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Effects of Hydrologic Connectivity on Pond Environmental Characteristics in a Coastal Marsh System
Sung-Ryong Kang and Sammy L. King

Southeastern Naturalist, Volume 12, Issue 3 (2013): 568–578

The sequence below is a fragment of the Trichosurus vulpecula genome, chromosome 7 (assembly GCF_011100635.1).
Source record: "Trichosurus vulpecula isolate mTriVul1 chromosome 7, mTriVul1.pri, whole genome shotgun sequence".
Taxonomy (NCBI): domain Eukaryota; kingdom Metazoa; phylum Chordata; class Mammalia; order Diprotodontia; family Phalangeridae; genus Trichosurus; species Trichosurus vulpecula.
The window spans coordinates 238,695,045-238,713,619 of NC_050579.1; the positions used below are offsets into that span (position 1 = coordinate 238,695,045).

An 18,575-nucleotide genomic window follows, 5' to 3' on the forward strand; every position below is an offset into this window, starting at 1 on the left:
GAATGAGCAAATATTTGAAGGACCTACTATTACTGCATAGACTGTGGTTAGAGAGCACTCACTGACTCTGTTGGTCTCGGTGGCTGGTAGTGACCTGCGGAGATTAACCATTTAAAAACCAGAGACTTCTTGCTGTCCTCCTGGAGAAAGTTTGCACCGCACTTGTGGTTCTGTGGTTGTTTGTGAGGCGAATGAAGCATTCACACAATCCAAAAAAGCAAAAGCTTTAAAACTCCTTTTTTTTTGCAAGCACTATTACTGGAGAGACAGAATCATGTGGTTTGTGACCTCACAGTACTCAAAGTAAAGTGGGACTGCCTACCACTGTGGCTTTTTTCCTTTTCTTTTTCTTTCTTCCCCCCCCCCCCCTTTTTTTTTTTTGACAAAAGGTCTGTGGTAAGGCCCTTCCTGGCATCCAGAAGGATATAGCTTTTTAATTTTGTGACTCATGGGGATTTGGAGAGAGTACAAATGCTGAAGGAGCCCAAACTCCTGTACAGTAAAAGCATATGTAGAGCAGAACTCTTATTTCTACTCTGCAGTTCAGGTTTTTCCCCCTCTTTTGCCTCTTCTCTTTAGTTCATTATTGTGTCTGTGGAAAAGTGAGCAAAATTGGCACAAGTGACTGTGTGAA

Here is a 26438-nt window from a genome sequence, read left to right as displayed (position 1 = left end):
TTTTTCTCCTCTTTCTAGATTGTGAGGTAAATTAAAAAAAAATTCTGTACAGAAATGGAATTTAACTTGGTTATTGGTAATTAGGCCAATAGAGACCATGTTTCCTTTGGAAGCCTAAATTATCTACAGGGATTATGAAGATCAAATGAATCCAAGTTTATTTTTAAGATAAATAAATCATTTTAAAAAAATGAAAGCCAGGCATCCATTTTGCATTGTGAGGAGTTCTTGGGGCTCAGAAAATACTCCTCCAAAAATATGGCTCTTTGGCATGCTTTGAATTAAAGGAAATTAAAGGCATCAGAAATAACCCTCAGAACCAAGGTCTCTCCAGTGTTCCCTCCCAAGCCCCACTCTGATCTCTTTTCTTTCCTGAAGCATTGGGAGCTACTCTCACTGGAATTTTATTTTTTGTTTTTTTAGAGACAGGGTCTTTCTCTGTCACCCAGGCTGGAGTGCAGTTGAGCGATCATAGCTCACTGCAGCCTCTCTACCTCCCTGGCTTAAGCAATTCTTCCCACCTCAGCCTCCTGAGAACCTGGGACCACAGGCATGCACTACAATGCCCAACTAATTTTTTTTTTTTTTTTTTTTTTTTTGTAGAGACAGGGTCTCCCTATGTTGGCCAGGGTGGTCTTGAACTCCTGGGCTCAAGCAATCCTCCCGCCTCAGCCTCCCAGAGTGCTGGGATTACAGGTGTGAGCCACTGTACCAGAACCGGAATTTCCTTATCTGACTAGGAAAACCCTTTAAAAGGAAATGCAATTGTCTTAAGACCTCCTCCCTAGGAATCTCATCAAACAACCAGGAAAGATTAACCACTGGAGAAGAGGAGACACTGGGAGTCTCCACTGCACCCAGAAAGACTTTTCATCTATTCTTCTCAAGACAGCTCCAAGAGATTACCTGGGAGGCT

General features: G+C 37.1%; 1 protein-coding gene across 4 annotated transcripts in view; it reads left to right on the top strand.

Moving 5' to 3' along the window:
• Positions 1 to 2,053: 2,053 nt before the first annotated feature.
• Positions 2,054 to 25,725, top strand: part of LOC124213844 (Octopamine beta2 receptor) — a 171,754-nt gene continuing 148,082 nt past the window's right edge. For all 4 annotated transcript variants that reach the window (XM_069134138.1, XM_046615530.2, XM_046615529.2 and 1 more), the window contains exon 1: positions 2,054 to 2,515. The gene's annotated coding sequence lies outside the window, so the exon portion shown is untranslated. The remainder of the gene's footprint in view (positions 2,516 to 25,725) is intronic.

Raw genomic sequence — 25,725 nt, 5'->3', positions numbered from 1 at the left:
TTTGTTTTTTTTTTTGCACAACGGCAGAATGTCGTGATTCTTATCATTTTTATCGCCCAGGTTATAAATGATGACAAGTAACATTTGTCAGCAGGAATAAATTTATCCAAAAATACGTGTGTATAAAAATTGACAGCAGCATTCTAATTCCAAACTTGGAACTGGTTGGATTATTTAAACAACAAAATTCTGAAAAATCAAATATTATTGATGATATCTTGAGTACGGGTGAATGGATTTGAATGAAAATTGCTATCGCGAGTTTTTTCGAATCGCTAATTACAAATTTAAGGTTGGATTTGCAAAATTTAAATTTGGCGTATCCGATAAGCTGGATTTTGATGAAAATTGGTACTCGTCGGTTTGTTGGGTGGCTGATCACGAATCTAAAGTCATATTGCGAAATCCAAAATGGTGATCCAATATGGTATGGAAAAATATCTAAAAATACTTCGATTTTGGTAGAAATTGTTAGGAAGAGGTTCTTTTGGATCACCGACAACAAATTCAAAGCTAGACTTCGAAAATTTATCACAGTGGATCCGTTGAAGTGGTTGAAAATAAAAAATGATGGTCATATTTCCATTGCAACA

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S.-R. Kang and S.L. King 2013 Southeastern Naturalist Vol. 12, No. 3 568 2013 SOUTHEASTERN NATURALIST 12(3):568–578 Effects of Hydrologic Connectivity on Pond Environmental Characteristics in a Coastal Marsh System Sung-Ryong Kang1,* and Sammy L. King2 Abstract - The patterns of hydrologic connectivity in coastal marsh systems may affect the variation of environmental variables. In this study, we examine the effects of hydrologic connectivity patterns on environmental variables among freshwater, brackish, and saline marsh ponds and between pond types (permanently connected pond [PCP], temporarily connected pond [TCP]) in coastal Louisiana. TCPs did not completely dry although they were only temporarily connected by surface water to permanent bodies of water. The patterns of daily water depth within a pond type across marshes and between pond types within a marsh did not clearly indicate differences. We found few environmental differences between our hydrological groups PCP and TCP. The salinity increased from inland (i.e., freshwater marsh) towards the ocean (i.e., saline marsh), but percent cover of submerged aquatic vegetation (SAV) decreased in the same direction. Introduction Hydrologic connectivity refers to the passage of water from one part of the landscape to another (Bracken and Croke 2007) and the spatiotemporal exchange pathways of water and energy along longitudinal, lateral, and vertical dimensions (Amoros and Bornette 2002, Ward et al. 1999). Hydrologic connectivity in coastal wetlands is affected by regionally varied tidal flooding and freshwater flow based on the connected channel from coast to upstream (Doyle et al. 2007). There is evidence that brackish and saline marshes in coastal areas are tidally connected to the estuary by one or more channels (Rozas and Minello 2010), but freshwater marshes do not have a regular inundation pattern (Mitsch and Gosselink 2000) because their long distance from the ocean limits the influence of the tidal cycle. The patterns of hydrologic connectivity in coastal marsh systems are important drivers of environmental processes. Decreasing salinity from the coast (e.g., saline marsh) towards inland (e.g., freshwater marsh) due to reduced longitudinal hydrologic connectivity of the marsh to the sea (i.e., saltwater and freshwater intrusion; Sumner and Belaineh 2005) is typical for coastal marsh systems (Chabreck 1988). Connectivity of marsh ponds to adjacent marsh, other ponds, and to natural and artificial drainages (i.e., man-made canals) may also influence environmental variables. For instance, increased water depth (i.e., flood flow) due to hydrologic connection can decrease water temperature (Alvarez-Borrego and Alvarez-Borrego 1982). Thus, tidally flooded ponds that are hydrologically connected with other ponds, channels, and emergent marshes (i.e., relatively high water depth) may also have cooler temperatures than infrequently flooded ponds 1School of Renewable Natural Resources, Louisiana State University Agricultural Center, Baton Rouge, LA 70803. 2US Geological Survey, Louisiana Fish and Wildlife Cooperative Research Unit, School of Renewable Natural Resources, Louisiana State University Agricultural Center, Baton Rouge, LA 70803. *Corresponding author - skang1@tigers.lsu.edu. 569 S.-R. Kang and S.L. King 2013 Southeastern Naturalist Vol. 12, No. 3 in coastal marshes. Ponds with cooler temperature may have higher dissolved oxygen concentrations (Hunter et al. 2009). Furthermore, hydrologic connectivity and pond characteristics in coastal marshes have important consequences for ecological functions. Variation in hydrological connectivity can potentially affect aquatic organism assemblages. For example, the presence and depth of water can positively or negatively impact movements of nekton (Fernandes et al. 2009, Kang and King 2013a) and macroinvertebrates (Kang and King 2013b , Leigh and Sheldon 2009, Zilli and Marchese 2011). Chabreck (1971) noted that there are over 5.3 million ponds in coastal Louisiana, including over 870,000 in the Chenier Plain region. These ponds provide important habitat for a wide range of fish and wildlife species (La Peyre et al. 2007, O’Connell and Nyman 2010), yet little information exists on comparison of water depth, SAV cover, and water chemistry within these ponds. A clear understanding of the relationships between hydrologic connectivity and environmental variables of marsh ponds of the Gulf coast would enhance our understanding of pond characteristics in coastal systems and potential and current habitat value of marsh ponds for fish and wildlife species. The principal objectives of this study are to: 1) compare variation of water depth, SAV cover, and water chemistry among freshwater, brackish, and saline marsh ponds and 2) examine the effects of hydrologic connectivity (i.e., permanently connected pond [PCP]: permanently connected to a channel during all seasons, temporarily connected pond [TCP]: temporarily connected by surface water to the surrounding marsh but not permanently connected to a channel) on environmental variables. We hypothesized that 1) saline marsh ponds have greater salinity and dissolved oxygen (DO), but shorter duration of hydrologic disconnection, lower temperatures, and less cover of SAV than freshwater and brackish marsh ponds and 2) across marsh types, PCPs have greater water depth, SAV coverage, and DO and lower temperatures than TCPs. Field-Site Description The Chenier Plain comprises the western region of the Louisiana coast. The Chenier Plain sediments were transported by the westward coastal current in the Gulf of Mexico and reworked in periods of low deposition (Byrne et al. 1959, Gould and McFarland 1959). The Chenier Plain is characterized by beach ridges that limit tidal exchange to a few inlets at the mouths of the rivers and tidal creeks/bayous (Visser et al. 2000). Chenier marshes in Louisiana are affected by oil pipeline canals and water control structures (Gunter and Shell 1958, Morton 1973). We conducted the study in Rockefeller State Wildlife Refuge (RSWR: 29°40'93''N, 92°48'45''W) and White Lake Wetlands Conservation Area (WLWCA: 29°52'50''N, 92°31'11''W) in the Chenier Plain of southwestern Louisiana between April 2009 and May 2010 (Figs. 1, 2). Both are included in the Mermentau River Basin. The area extended north to south across three (freshwater, brackish, saline) vegetation-salinity areas defined and mapped by Chabreck and Linscombe (1997). RSWR and WLWCA are not hydrologically connected S.-R. Kang and S.L. King 2013 Southeastern Naturalist Vol. 12, No. 3 570 by a channel due to water-control structures between the two areas. WLWCA had water-control structures that slowed water release from the marshes (Morton 1973), and RSWR had flap gates, weirs, and gated culverts to facilitate waterlevel and salinity management (Wicker et al. 1983). We classified marsh types on the basis of marsh vegetation (i.e., freshwater marsh: Panicum hemitomon Schultes [Maidencane] and Sagittaria lancifolia L. [Bulltongue Arrowhead]; brackish marsh: Spartina patens (Aiton) Muhl [Saltmeadow Cordgrass]; saline Figure 1. Rockefeller State Wildlife Refuge and White Lake Wetlands Conservation Area study sites located in southwestern Louisiana (Modified Google Map, https://maps. google.com, accessed 16 November 2012). Star = saline marsh, triangle = brackish marsh, and circle = freshwater marsh used in this study. Figure 2. Saline (A, Rockefeller State Wildlife Refuge), brackish (B, Rockefeller State Wildlife Refuge), and freshwater (C, White Lake Wetlands Conservation Area) marshes used in this study. 571 S.-R. Kang and S.L. King 2013 Southeastern Naturalist Vol. 12, No. 3 marsh: Spartina alterniflora Loisel [Smooth Cordgrass]) and salinity fluctuations (i.e., freshwater marsh: 0.1–3.4 ppt, brackish marsh: 1.0–8.4 ppt, saline marsh: 8.1–29.4 ppt). The 42,400-ha RSWR consists of 17 impoundments. Unit Six (7200 ha) of RSWR was selected as our tidal brackish marsh. The dominant plant species in this unit were Saltmeadow Cordgrass and Typha latifolia L. (Broadleaf Cattail). Moreover, an unmanaged area of similar size and dominated by Smooth Cordgrass was selected as tidal saline marsh habitat. The average daily tidal range in Unit Six and the unmanaged area next to Unit Six during the sampling period was 3.6 cm and 5.5 cm, respectively (Coastwide Reference Monitoring System, http://www.lacoast.gov/crms2/Home.aspx, 2009–2010). Mineral soils were dominant in RSWR marsh ponds. WLWCA is a 28,719-ha freshwater marsh that is dominated by Maidencane and Bulltongue Arrowhead. Organic soil was dominant in WLWCA marsh ponds. Methods Experiment design Ponds in freshwater, brackish, and saline marshes were identified from long-term observations (J. Linscombe, Louisiana Department of Wildlife and Fisheries, Rockefeller State Wildlife Refuge and White Lake Wetlands Conservation Area, LA, pers. comm.), aerial photographs, and field visits and classified as either a PCP or a TCP. TCPs did not have an obvious connecting channel to permanent water bodies. In the marshes, PCPs typically had a gradually sloped bank, whereas TCPs had a more vertical bank. In each marsh type, we randomly selected three PCPs and three TCPs (total of 18 ponds = three marsh types x six ponds) for more intensive study. We deployed a water-level recorder in the interior of each pond in November 2008 to measure water depth once every four hours (i.e., daily water depths) until the end of the study in May 2010. In addition, a staff gage was established at the border between the emergent marsh and the pond to measure disconnection of surface water. Based on this measurement, we calculated two hydrologic metrics: the duration of isolation (DI) and the connected water depth (CWD). DI is the number of days the pond is disconnected from the emergent marsh. Thus, DI is the number of days that water was 0 cm deep at the pond/marsh interface. CWD was the water depth at the border between the pond and the emergent marsh. CWD was determined by comparing water depths at the continuous water-level recorder and the staff gage, and a basic arithmetic equation was used to predict water depth measurements at the staff gage (HOBOware software Pro 3.0). Monthly water depth measurements at the staff gage were always within 1 cm of the predicted values. To assess variation in environmental variables across pond types in the three marsh types, salinity (ppt), DO (mg/l), and water temperature (°C) were measured monthly with a YSI Model 85 Water Quality Monitor. These variables were measured 2–3 cm above the sediment at each sampling point (pond edge) between 08:00 AM and 5:00 PM. Percent cover of SAV in a 1- x 1-m frame S.-R. Kang and S.L. King 2013 Southeastern Naturalist Vol. 12, No. 3 572 was also randomly determined at three plots in each pond, and mean SAV cover was calculated for each pond. Rainfall data were obtained from the Coastwide Reference Monitoring System (http://www.lacoast.gov/crms2/Home.aspx). Statistical analyses Analyses of variance (ANOVA) and t-tests (Proc Mixed, Version 9.2, SAS Institute, NC) were used to test for statistical differences in environmental variables. ANOVAs were used for analyses within a pond type across marshes (e.g., comparison of PCPs value among freshwater, brackish, saline marsh) and t-tests were used between pond types within a marsh (e.g., PCPs vs. TCPs value in freshwater marsh). We used one-way ANOVAs with one fixed effect for each response variable (environmental variable). For ANOVA analyses, data were tested for normality with the Shapiro-Wilk test. In the event that the residuals were not normally distributed, the data were log-transformed. Significance of ANOVA testing were evaluated using post-hoc comparisons of Tukey adjusted least squared means. Results The mean diameter of the randomly selected PCPs and TCPs was 99.0 ± 14.6 m (mean ± SE) and 75.4 ± 17.7 m, respectively. In all marshes, TCPs disconnected from the surrounding emergent marsh in June 2009. Thereafter, TCPs in brackish and saline marshes were reconnected to surrounding areas in August 2009; freshwater TCPs were reconnected in September 2009 (Fig. 3). PCPs and TCPs always contained some water in the pond interior with the exception of one saline TCP that dried completely. Within a pond type across marshes, CWD (cm) in brackish PCPs was higher than saline PCPs (F2,3561 = 3.15, P < 0.05); CWD in TCPs did not differ among marsh types (Table 1). Between pond types within a marsh, freshwater TCPs had higher CWD than PCPs (P = 0.02). DI (days) of TCPs did not differ among marsh Table 1. Comparison of means (± SE) of connectivity factorsA (n = 7668), SAV coverB (n = 90), and water chemistryC (n = 252), within a pond type across marshes from April 2009–May 2010 (c.f. Kang and King 2013b). CWD = connected water depth, DI = duration of isoltaion, and DO = dissolved oxygen. Saline Brackish Freshwater PCP TCP PCP TCP PCP TCP CWD (cm) 13.8 (3.12) 20.9 (3.44) 28.1 (7.42) 31.2 (7.48) 19.4 (6.40) 18.2 (5.43) DI (days) 0.0 (0.00) 1.3 (0.95) 0.0 (0.00) 3.8 (2.73) 0.0 (0.00) 8.5 (4.75) SAV cover (%) 0.0 (0.00) 0.0 (0.00) 14.2 (4.77) 12.1 (4.07) 34.5 (4.39) 32.0 (5.52) Salinity (ppt) 13.1 (2.14) 12.3 (2.51) 4.1 (1.21) 4.0 (1.06) 0.9 (0.24) 0.3 (0.06) DO (mg/l) 4.5 (0.58) 4.0 (0.53) 4.4 (0.60) 4.6 (0.43) 2.8 (0.73) 2.5 (0.66) Temperature (°C) 24.8 (2.94) 25.3 (3.35) 23.2 (3.17) 23.7 (3.33) 24.3 (3.46) 23.4 (3.23) A18 sampling ponds x 426 days = 7668 samples (connected water depth, duration of isolation) B18 sampling ponds x 5 seasons = 90 samples (SAV cover) C18 sampling ponds x 14 months = 262 samples (salinity, dissolved oxygen, temperature) 573 S.-R. Kang and S.L. King 2013 Southeastern Naturalist Vol. 12, No. 3 types (P = 0.08). Also, DI between pond types within a marsh did not statistically differ (freshwater marsh: P = 0.14; brackish: P = 0.23; saline: P = 0.21). All ponds were disconnected from the emergent marsh for a similar amount of time during 2009–2010. Within a pond type across marshes, saline PCPs and TCPs had greater salinity than brackish and freshwater PCPs and TCPs (PCPs: F2,123 = 26.97, P < 0.01; TCPs: F2,123 = 34.54, P < 0.01) (Table 1). In freshwater marshes, salinity was higher in PCPs (0.9 ± 0.23) than in TCPs (0.3 ± 0.07; t = 2.42, P = 0.04); salinity Figure 3. Daily average water depths of connected water depth at the pond interior (A, B) and edge (C, D) in randomly selected freshwater, brackish, and saline marsh permanently connected ponds (PCPs) and temporarily connected ponds (TCPs) from April 2009 through May 2010 (each line represents the average of the 3 PCPs and 3 TCPs). The bottom graph represents rainfall variation. S.-R. Kang and S.L. King 2013 Southeastern Naturalist Vol. 12, No. 3 574 did not differ between PCPs and TCPs in brackish (P = 0.98) and saline marshes (P = 0.77). Within pond types across marshes, DO (mg/l) was higher in saline and brackish than in freshwater PCPs (F2,123 = 7.05, P < 0.01) and TCPs (F2,123 = 9.85, P < 0.01). There were no differences in DO between pond types within a marsh (Table 1). Temperature did not differ within a pond type across marshes and between pond types within a marsh (Table 1). Within pond types across marshes, freshwater PCPs and TCPs had greater SAV cover than brackish and saline PCPs and TCPs, respectively (PCPs: F2,42 = 9.88, P = 0.01; TCPs: F2,42 = 8.43, P = 0.02) (Table 1). No differences were observed between pond types within a marsh. Discussion The patterns of daily water depth within a pond type across marshes and between pond types within a marsh did not clearly indicate differences. We found few environmental differences between our hydrological groups PCP and TCP. The salinity increased from inland (i.e., freshwater marsh) towards the ocean (i.e., saline marsh) but percent cover of SAV decreased in the same direction. These patterns are typical for coastal marsh systems, which are characterized by abiotic gradients resulting from the convergence of the freshwater environment with the adjacent marine environment (Day 1981, Martino and Able 2003, Weinstein et al.1980). Most environmental variables differed across marsh types as expected. Previous studies (Adam 1990, Noel and Chumra 2011, Sumner and Belaineh 2005) noted that seawater and freshwater inputs, groundwater-surface water interflow, precipitation, and evaporation are major contributors to temporal variability of salinity. In our study, it is likely that salinity in freshwater and brackish marsh may have been affected by rainfall, but the tidal cycle may override this effect in saline marsh ponds. The lack of SAV in saline ponds was also consistent with previous research; presence and absence of SAV within Louisiana marsh ponds is generally inversely related to salinity (Chabreck 1971), and SAV only occasionally occurs in saline ponds (Adair et al. 1994, Merino et al. 2009). Some environmental variables, however, did not vary as expected. We expected PCPs that are hydrologically connected with other ponds and channels to have cooler temperatures than TCPs. Although freshwater and saline TCPs had higher CWD than PCPs, water temperatures did not differ. Noel and Chumra (2011) observed that tidewater reaching marsh ponds rapidly equalized the water temperature in the ponds with the temperature of the incoming seawater (relatively lower temperature). In this case, the relatively short duration of hydrologic disconnection of our saline TCPs may have minimized temperature differences between pond types. The freshwater PCPs can be several kilometers from the deeper water (e.g., White Lake) and are connected by shallow, vegetated ditches with little water flow, thus temperatures may not vary between PCPs and TCPs in freshwater marsh. TCPs in freshwater marsh were permanently flooded presumably due to groundwater connectivity through highly organic soils, although TCPs were only temporarily connected by surface water to the emergent marsh 575 S.-R. Kang and S.L. King 2013 Southeastern Naturalist Vol. 12, No. 3 and channel. Classic temporary ponds (e.g., Williams 1987) are isolated from both surface and subsurface waters for a period of time each year. Groundwater connections through highly mineral soils of the brackish and saline marshes appear to be less prevalent, or at least of lower influence, and water depths are more greatly influenced by marsh management (brackish marsh; Bolduc and Afton 2004) and tidal influence (saline marsh). Both large-scale and local hydrologic modifications are common throughout the entire Chenier Plain of Louisiana and may have affected our results (Gunter and Shell 1958). The Mermentau River Project resulted in large-scale water-level control in the lower basin and successfully reduced salinities, although storm surges from Hurricanes Rita (2005) and Ike (2009) did increase salinities. At the local scale, structural marsh management (SMM) undoubtedly influenced pond characteristics in the brackish marsh. SMM is a common practice in Louisiana whereby levees are placed in the marsh and an outlet is fit with water-control structures to allow controlled connectivity with outside waters to facilitate flooding, drawdown, and salinity control (Cowan et al. 1988). Impoundments are common in coastal Louisiana, comprising 17% of the inland area of the Chenier Plain (Gosselink et al. 1979) and 30% of the total wetland area (370,658 ha) in the coastal zone (Day et al. 1990). In our study, water depth in PCPs was greater in managed marsh ponds (brackish marsh) than in unmanaged marsh ponds (saline marsh) even though both marshes were located in the same area and separated by a levee (i.e., SMM). This finding was possibly due to the limited tidal influence and the relatively slow drainage of water following large rainfall events during 2009–2010. We should expect the role of hydrologic connectivity in the overall ecology of a marsh system to be complex. Our understanding of how plant and animal communities respond to these hydrologic characteristics is still rudimentary. Disconnection from the emergent marsh and channel limits or stops movement of nekton to/from the pond (Lake 2003, Szedlmayer and Able 1993); however, groundwater connections can continue to allow survival for some period of time after disconnection, at least in the freshwater marsh. At a local scale, SMM also can restrict direct access of transient species by reducing or blocking water exchange (Kang and King 2013a, Morton 1973, Rozas and Minello 1999). Anthropogenic (e.g., marsh management [Chabreck 1988] and mosquito control ditches [Balling and Resh 1983]) or natural (e.g., shoreline erosion [Louisiana Coastal Wetlands Conservation and Restoration Task Force 1998]) activities that convert TCPs to PCPs can potentially alter habitat heterogeneity and affect aquatic organism assemblages. Variation of environmental variables (e.g., lower salinity) in the sampled brackish ponds that were converted from saline ponds by SMM is a typical example of anthropogenic management. In this case, decreased salinity values in brackish ponds may result in increased density of macroinvertebrates (Boix et al. 2008, Kang and King 2013b) and resident nekton (Kang and King 2013a, S.-R. Kang and S.L. King 2013 Southeastern Naturalist Vol. 12, No. 3 576 Rozas and Minello 1999). In addition, lower variability in water levels and the relatively short duration of isolation in saline TCPs may provide a stable refuge for aquatic organisms due to decreased rate of water exchange. Relationships between different pond connection types (i.e., directly vs. indirectly connected to channel) and vegetation (Balling and Resh 1983), macroinvertebrates (Barnby et al. 1985), and nekton (Connolly 2005) have been studied in brackish and saline marsh ponds, but little information is available for freshwater marsh ponds. Additional research is needed that links environmental characteristics to biological communities in these systems to enhance wetland conservation and restoration efforts. Acknowledgments This project was supported by a Louisiana Department of Wildlife and Fisheries, US Fish and Wildlife Service State Wildlife Grant with support also from the International Crane Foundation. We thank J. Nyman, R. Keim, M. La Peyre, and A. Rutherford for their critical insights. We acknowledge the field and laboratory contributions of J. Linscombe, R. Cormier, and M. Huber. In addition, we are grateful to M. Kaller for statistical assistance. Any use of trade, firm, or product names is for descriptive purposes only and does not imply endorsement by the US Government. Literature Cited Adair, S.E., J.L. Moore, and C.P. Onuf. 1994. Distribution and status of submerged aquatic vegetation in estuaries of the upper Texas coast. Wetlands 14:110–121. Adam, P. 1990. Saltmarsh Ecology. Cambridge University Press, Cambridge, UK. 461 pp. Alvarez-Borrego, J., and S. Alvarez-Borrego. 1982. Temporal and spatial variability of temperature in two coastal lagoons. CalCOFI Reports 23:188–197. Amoros, C., and G. Bornette. 2002. Connectivity and biocomplexity in waterbodies of riverine floodplains. Freshwater Biology 47:761–776. Balling, S.S., and V.H. Resh. 1983. 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